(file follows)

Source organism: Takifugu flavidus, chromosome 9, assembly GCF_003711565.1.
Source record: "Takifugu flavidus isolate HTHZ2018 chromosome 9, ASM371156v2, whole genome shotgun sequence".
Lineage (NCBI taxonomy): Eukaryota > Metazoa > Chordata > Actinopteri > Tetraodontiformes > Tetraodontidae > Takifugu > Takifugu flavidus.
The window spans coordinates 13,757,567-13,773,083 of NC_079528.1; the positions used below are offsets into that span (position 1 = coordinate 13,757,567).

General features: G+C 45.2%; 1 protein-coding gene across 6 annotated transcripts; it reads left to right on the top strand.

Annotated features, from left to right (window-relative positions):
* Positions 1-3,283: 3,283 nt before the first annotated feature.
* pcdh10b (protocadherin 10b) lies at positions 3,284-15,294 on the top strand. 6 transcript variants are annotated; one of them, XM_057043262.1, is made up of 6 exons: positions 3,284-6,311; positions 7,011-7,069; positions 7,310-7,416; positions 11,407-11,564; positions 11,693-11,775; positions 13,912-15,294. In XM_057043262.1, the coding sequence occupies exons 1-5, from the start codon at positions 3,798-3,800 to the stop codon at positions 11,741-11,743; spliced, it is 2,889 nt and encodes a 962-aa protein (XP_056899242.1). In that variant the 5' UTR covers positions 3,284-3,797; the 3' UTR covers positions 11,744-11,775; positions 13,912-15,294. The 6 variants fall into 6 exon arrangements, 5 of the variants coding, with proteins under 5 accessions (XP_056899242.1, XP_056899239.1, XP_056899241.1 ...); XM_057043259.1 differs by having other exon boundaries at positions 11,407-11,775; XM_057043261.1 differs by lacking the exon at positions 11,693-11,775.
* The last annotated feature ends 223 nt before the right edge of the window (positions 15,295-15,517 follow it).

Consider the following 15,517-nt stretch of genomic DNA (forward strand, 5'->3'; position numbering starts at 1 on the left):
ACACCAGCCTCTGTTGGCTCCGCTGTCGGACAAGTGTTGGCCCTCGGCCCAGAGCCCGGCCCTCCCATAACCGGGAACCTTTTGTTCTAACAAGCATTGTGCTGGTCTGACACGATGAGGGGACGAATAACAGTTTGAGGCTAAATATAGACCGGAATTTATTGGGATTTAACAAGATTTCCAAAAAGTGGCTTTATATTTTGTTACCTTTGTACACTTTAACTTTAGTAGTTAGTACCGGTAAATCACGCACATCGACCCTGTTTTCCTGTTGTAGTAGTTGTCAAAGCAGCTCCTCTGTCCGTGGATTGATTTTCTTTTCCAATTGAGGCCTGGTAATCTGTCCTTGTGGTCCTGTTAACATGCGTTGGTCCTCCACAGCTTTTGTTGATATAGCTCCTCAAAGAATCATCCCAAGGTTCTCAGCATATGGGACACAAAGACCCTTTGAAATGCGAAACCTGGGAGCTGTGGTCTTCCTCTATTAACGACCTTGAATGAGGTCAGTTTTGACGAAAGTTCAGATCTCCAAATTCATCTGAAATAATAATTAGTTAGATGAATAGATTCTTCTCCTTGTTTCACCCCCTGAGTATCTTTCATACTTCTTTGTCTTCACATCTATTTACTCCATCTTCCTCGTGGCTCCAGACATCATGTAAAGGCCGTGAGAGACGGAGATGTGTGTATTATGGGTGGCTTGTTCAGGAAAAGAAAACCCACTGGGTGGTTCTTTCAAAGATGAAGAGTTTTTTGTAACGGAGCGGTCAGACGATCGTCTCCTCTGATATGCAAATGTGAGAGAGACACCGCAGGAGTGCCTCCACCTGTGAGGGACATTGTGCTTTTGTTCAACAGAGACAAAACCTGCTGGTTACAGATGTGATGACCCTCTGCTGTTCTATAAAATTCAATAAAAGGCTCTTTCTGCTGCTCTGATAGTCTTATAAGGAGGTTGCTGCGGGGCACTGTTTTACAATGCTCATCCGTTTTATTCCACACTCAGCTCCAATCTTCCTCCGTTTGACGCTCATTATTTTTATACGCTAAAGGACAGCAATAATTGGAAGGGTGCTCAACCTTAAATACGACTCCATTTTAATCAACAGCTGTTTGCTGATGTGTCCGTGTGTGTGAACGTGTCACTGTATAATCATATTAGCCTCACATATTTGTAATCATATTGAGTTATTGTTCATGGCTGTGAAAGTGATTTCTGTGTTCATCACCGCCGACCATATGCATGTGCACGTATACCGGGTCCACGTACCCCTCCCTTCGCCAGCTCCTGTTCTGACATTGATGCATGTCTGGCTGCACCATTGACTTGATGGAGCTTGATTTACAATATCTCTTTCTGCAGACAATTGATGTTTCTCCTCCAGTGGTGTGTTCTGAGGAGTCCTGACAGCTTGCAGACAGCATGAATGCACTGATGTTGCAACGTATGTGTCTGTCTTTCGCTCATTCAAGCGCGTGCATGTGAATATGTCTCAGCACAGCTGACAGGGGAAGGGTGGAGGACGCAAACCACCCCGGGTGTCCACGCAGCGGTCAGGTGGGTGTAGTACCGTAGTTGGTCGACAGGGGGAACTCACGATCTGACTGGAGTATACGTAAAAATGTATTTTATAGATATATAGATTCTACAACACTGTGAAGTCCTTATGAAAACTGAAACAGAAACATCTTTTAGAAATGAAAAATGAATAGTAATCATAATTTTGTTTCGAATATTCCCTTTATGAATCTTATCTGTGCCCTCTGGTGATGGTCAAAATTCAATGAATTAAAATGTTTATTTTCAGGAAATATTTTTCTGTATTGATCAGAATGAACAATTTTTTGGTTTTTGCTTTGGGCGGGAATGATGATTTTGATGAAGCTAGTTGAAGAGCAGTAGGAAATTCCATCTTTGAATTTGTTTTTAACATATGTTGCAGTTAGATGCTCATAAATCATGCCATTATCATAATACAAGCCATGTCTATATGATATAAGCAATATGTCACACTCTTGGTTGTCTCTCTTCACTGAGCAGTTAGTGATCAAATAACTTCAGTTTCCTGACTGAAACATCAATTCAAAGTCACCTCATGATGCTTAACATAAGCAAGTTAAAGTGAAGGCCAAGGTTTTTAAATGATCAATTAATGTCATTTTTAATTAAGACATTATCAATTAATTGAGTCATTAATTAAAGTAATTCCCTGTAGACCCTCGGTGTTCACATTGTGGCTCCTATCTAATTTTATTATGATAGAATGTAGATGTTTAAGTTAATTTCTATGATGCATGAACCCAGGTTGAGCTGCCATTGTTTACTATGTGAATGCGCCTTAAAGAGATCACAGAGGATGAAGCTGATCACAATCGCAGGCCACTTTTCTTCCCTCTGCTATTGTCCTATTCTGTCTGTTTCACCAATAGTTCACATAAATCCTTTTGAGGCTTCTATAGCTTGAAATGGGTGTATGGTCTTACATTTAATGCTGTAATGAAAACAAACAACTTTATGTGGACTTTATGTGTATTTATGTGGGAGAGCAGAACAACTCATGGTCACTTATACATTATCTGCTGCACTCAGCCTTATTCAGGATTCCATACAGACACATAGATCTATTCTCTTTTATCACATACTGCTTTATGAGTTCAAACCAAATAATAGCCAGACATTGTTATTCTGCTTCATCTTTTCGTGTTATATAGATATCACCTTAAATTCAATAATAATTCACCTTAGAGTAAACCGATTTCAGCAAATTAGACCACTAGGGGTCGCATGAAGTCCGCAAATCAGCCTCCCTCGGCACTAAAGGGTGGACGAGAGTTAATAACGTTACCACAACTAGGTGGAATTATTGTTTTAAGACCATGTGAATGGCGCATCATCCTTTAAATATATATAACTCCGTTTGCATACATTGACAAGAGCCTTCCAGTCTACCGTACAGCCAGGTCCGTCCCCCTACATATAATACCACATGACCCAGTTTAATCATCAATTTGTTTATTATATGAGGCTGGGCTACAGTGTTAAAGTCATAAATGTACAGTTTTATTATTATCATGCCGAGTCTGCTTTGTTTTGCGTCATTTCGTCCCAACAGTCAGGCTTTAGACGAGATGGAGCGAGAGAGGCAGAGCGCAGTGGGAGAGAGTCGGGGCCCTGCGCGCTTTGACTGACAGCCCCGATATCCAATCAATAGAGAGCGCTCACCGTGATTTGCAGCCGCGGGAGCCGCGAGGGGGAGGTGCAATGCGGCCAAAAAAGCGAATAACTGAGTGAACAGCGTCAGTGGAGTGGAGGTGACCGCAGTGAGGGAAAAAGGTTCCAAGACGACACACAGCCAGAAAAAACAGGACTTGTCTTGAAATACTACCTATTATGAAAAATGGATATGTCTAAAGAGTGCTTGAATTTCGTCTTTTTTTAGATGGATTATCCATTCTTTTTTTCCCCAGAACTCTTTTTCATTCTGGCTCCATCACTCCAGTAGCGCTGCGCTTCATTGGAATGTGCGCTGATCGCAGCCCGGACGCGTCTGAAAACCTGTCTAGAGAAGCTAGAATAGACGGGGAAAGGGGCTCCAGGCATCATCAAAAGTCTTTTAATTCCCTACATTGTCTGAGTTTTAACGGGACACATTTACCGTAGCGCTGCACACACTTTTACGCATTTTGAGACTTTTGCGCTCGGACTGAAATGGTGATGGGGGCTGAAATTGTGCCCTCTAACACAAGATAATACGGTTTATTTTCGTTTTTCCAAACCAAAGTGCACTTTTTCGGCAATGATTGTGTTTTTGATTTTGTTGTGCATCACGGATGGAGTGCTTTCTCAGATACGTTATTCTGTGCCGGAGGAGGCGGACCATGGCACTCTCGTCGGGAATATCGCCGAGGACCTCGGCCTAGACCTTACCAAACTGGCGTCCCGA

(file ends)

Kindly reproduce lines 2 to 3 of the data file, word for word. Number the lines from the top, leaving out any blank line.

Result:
Source record: "Takifugu flavidus isolate HTHZ2018 chromosome 9, ASM371156v2, whole genome shotgun sequence".
Lineage (NCBI taxonomy): Eukaryota > Metazoa > Chordata > Actinopteri > Tetraodontiformes > Tetraodontidae > Takifugu > Takifugu flavidus.